• The starting point of thematic criticism is to look at a film obliquely, to determine what human values it is indirectly communicating.
• A useful way to begin identifying themes in a film is to keep in mind at the outset the common themes found in all forms of human communication, such as those listed by Bordwell above (suffering, identity, alienation, the ambiguity of perception, the mystery of behaviour, freedom, religious doctrines, enlightenment, creativity, the imagination, etc.).
• Then determine which themes are manifest in the film under analysis. One useful strategy is to analyse the film scene by scene, in order to determine what each scene contributes to the film's overall meaning. In particular, ask yourself: What themes are the characters manifesting through their actions?
• Focus on the themes that cohere across the film. Unity of theme is an important aspect of thematic criticism.
• A perennial problem with thematic criticism is that it is too reductive, to the point of reducing the film to a set of meanings that are so abstract that the criticism becomes banal (a comment such as 'this film is about life' won't win any prizes). One way to avoid this is to identify the basic themes in a film or director's work, and then attempt to establish precisely how they relate to one another, which will reintroduce an element of specificity to the analysis.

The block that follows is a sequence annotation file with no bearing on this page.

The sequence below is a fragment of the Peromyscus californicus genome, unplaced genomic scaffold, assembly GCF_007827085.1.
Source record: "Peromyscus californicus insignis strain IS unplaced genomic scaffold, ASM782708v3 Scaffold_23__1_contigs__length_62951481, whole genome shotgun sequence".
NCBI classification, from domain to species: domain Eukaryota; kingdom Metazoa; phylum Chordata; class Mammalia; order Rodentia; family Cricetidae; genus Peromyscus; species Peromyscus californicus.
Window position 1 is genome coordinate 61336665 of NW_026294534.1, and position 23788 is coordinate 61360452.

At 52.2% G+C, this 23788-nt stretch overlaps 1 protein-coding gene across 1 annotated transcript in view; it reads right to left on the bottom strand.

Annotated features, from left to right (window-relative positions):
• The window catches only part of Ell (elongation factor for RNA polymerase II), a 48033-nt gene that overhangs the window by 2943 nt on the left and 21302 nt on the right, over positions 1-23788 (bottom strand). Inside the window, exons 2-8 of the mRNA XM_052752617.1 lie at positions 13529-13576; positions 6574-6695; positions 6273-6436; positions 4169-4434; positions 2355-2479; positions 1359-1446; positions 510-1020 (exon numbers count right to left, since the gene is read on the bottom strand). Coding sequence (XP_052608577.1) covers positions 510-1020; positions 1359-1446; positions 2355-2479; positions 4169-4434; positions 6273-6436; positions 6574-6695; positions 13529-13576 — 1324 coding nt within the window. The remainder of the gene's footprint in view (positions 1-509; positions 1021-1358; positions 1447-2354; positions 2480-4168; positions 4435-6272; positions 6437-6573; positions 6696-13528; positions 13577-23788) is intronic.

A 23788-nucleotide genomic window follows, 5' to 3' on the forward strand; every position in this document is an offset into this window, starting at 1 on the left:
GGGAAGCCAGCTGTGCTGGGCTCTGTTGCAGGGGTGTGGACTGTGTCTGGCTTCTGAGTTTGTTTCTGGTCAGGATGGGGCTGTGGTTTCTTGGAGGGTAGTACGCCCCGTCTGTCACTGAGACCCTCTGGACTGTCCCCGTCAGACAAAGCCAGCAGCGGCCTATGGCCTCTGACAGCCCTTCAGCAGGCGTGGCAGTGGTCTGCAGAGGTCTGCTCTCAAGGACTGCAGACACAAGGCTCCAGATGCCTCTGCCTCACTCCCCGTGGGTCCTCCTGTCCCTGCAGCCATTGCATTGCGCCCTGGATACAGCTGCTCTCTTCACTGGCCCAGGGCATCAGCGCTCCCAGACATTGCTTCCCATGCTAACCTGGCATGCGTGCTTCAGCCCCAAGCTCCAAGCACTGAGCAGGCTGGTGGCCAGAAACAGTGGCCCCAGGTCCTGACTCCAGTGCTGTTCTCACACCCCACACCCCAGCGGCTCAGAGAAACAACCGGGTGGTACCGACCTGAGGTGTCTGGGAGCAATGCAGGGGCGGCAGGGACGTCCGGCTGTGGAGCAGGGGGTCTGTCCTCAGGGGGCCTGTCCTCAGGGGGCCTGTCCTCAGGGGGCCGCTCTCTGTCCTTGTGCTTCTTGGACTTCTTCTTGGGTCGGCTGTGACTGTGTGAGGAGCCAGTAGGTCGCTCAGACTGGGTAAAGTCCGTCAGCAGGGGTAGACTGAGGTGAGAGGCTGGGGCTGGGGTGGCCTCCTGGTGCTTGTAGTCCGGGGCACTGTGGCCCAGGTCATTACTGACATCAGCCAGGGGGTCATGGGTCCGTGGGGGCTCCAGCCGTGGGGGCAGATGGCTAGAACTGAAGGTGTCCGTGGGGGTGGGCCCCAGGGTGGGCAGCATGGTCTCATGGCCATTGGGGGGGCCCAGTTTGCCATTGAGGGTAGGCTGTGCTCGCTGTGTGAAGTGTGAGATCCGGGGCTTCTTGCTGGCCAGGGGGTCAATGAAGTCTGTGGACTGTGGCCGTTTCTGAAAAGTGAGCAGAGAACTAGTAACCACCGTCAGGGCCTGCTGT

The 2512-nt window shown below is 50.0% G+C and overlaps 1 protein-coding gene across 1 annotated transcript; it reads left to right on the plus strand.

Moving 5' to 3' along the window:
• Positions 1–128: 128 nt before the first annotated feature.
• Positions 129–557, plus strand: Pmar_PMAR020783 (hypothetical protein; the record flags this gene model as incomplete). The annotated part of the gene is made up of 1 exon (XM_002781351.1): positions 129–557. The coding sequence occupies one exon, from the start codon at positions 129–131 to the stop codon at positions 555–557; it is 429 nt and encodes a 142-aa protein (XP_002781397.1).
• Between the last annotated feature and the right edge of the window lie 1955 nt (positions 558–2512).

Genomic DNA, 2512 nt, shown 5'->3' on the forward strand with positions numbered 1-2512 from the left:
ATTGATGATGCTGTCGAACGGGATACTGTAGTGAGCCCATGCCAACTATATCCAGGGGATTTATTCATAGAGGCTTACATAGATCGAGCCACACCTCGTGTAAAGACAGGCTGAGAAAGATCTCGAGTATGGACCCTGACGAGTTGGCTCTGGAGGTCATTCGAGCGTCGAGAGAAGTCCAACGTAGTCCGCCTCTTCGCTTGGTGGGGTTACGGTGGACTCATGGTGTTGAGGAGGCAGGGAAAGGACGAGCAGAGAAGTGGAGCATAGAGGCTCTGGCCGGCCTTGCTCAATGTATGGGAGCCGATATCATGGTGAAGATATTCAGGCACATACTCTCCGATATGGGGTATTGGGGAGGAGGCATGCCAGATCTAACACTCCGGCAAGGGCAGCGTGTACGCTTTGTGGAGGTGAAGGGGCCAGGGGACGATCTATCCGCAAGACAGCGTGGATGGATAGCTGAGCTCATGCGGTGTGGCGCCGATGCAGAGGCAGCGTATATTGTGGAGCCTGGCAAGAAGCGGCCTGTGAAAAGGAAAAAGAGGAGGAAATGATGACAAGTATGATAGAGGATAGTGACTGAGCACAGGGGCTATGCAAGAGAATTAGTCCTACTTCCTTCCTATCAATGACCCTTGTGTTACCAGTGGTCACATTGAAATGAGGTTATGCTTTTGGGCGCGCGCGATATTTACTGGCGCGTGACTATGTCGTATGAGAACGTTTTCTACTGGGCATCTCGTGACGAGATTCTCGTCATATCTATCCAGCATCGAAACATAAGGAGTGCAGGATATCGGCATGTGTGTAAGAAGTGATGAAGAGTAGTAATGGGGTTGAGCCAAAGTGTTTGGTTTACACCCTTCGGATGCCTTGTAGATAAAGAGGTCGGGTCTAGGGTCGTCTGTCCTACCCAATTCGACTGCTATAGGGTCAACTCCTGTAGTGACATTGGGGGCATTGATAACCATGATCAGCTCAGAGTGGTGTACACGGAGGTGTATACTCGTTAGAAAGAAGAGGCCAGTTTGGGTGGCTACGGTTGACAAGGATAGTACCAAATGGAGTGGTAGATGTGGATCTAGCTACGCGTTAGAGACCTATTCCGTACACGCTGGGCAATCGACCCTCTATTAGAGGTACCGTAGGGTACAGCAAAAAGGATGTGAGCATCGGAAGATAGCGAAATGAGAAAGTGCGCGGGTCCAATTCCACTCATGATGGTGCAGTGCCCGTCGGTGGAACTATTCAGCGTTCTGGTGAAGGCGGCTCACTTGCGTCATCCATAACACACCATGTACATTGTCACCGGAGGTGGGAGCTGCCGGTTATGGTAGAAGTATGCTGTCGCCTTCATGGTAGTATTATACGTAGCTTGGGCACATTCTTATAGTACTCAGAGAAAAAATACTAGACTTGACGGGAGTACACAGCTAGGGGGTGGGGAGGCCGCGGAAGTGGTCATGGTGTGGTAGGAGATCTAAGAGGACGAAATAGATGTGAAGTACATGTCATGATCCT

• Some thematic critics also attempt to outline the director's attitude or stance toward the themes in his or her films, and to assess whether a director is able to be both 'inside' his characters and 'comment on' them at the same time. When discussing the relation between thematic criticism, genre, and auteur studies, film scholars have often invoked such a double perspective in order to highlight the 'critical' dimension that auteurs are said to impart to 'conformist' genres such as family melodrama (Douglas Sirk and the 'unhappy happy ending') or the women's film (Max Ophuls in films like Caught or Letter from an Unknown Woman). A similar case can be made with respect to degrees of 'knowingness' (see below) or the double inscription of a 'naive' and a 'sophisticated' spectator when arguing the merits of distinguishing between 'classical' and 'postclassical' Hollywood.
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